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EEOC Best Practices

The U.S. Equal Employment Opportunity Commission

Employment Tests and Selection Procedures

Employers often use tests and other selection procedures to screen applicants for hire and employees for promotion. There are many different types of tests and selection procedures, including cognitive tests, personality tests, medical examinations, credit checks, and criminal background checks.

The use of tests and other selection procedures can be a very effective means of determining which applicants or employees are most qualified for a particular job. However, use of these tools can violate the federal anti-discrimination laws if an employer intentionally uses them to discriminate based on race, color, sex, national origin, religion, disability, or age (40 or older). Use of tests and other selection procedures can also violate the federal anti-discrimination laws if they disproportionately exclude people in a particular group by race, sex, or another covered basis, unless the employer can justify the test or procedure under the law.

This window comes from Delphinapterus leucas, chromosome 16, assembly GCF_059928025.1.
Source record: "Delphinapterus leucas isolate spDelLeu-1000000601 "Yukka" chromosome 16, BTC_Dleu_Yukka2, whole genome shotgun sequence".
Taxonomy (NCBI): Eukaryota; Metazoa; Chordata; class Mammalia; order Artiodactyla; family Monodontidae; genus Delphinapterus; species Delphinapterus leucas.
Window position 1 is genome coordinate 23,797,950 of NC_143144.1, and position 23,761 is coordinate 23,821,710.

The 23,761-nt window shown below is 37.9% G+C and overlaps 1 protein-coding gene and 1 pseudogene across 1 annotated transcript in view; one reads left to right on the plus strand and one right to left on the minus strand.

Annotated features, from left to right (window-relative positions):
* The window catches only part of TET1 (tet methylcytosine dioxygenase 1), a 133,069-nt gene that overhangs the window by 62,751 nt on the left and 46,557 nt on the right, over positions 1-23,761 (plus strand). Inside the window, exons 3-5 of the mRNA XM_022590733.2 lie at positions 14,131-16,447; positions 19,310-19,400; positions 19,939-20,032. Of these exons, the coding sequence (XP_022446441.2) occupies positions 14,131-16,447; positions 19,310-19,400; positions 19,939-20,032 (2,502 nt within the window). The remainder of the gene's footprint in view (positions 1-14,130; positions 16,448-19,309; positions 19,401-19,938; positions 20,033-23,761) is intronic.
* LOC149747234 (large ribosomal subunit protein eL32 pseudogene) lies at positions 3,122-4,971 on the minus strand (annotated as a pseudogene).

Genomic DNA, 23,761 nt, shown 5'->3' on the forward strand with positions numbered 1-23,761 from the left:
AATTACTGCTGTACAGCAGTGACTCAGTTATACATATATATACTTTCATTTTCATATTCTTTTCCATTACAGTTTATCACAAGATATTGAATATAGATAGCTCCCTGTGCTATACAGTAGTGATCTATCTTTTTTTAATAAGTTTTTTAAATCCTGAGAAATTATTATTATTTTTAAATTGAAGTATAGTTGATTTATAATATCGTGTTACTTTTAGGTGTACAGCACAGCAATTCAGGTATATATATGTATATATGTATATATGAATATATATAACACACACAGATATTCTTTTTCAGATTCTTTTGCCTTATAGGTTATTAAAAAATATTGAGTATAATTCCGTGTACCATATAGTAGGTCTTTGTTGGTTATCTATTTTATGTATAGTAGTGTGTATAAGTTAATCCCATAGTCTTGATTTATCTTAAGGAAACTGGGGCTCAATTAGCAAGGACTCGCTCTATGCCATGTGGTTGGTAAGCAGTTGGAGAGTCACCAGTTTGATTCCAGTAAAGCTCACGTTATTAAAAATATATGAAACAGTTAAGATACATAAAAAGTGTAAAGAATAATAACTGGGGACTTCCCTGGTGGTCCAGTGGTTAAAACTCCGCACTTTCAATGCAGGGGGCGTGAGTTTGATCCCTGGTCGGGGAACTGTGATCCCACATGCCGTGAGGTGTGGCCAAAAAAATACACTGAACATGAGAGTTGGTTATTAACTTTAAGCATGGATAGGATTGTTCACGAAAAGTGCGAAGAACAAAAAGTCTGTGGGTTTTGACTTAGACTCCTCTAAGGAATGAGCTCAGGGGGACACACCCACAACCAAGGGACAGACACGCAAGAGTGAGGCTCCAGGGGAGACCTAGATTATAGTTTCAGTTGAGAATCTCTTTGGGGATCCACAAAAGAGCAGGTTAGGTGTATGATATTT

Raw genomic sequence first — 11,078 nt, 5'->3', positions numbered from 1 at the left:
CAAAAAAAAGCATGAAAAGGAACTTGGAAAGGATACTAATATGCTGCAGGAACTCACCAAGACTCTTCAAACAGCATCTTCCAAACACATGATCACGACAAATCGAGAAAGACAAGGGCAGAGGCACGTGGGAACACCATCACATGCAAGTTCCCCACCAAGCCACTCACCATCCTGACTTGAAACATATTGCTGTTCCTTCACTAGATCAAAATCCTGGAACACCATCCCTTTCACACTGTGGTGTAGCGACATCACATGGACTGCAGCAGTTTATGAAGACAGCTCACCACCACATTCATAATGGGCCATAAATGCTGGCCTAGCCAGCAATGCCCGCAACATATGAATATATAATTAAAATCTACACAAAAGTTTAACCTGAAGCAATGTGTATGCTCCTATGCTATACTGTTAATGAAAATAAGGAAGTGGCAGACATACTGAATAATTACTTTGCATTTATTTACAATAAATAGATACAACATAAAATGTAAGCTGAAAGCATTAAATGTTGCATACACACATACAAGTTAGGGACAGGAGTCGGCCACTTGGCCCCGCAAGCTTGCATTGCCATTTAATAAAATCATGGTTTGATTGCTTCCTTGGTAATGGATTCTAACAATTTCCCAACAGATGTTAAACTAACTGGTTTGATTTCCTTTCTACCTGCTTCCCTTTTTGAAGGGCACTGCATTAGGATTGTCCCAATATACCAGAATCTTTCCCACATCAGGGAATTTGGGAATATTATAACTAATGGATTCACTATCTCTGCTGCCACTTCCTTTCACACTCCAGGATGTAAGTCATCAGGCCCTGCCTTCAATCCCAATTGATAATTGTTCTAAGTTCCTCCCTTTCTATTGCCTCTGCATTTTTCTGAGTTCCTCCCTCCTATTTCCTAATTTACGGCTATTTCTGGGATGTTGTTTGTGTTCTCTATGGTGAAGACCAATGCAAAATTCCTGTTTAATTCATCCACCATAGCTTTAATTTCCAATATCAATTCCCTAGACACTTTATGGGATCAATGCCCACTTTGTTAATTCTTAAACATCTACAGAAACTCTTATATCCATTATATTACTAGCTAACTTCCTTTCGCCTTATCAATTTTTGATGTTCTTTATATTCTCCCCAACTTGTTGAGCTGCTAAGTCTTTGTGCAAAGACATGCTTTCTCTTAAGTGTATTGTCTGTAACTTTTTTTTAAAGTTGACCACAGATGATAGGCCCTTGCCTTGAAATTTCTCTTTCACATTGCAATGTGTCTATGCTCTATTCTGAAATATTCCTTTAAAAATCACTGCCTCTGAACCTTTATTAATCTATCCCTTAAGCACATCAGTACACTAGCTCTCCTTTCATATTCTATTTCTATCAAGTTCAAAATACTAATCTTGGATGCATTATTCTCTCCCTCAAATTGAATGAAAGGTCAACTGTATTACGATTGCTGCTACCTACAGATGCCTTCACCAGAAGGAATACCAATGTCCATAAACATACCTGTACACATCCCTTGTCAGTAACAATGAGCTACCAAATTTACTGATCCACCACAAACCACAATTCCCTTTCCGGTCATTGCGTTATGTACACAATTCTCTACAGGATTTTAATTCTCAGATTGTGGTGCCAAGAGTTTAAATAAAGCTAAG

On May 16, 2007, the EEOC held a public meeting on Employment Testing and Screening. Witnesses addressed legal issues related to the use of employment tests and other selection procedures. (To see the testimony of these witnesses, please see the EEOC’s website at http://eeoc.gov/eeoc/meetings/archive/5-16-07/index.html .)

This fact sheet provides technical assistance on some common issues relating to the federal anti-discrimination laws and the use of tests and other selection procedures in the employment process.


Types of Employment Tests and Selection Procedures

Examples of employment tests and other selection procedures, many of which can be administered online, include the following:

Governing EEO Laws

  • The Age Discrimination in Employment Act (ADEA)
    • The ADEA prohibits discrimination based on age (40 and over) with respect to any term, condition, or privilege of employment. Under the ADEA, covered employers may not select individuals for hiring, promotion, or reductions in force in a way that unlawfully discriminates on the basis of age.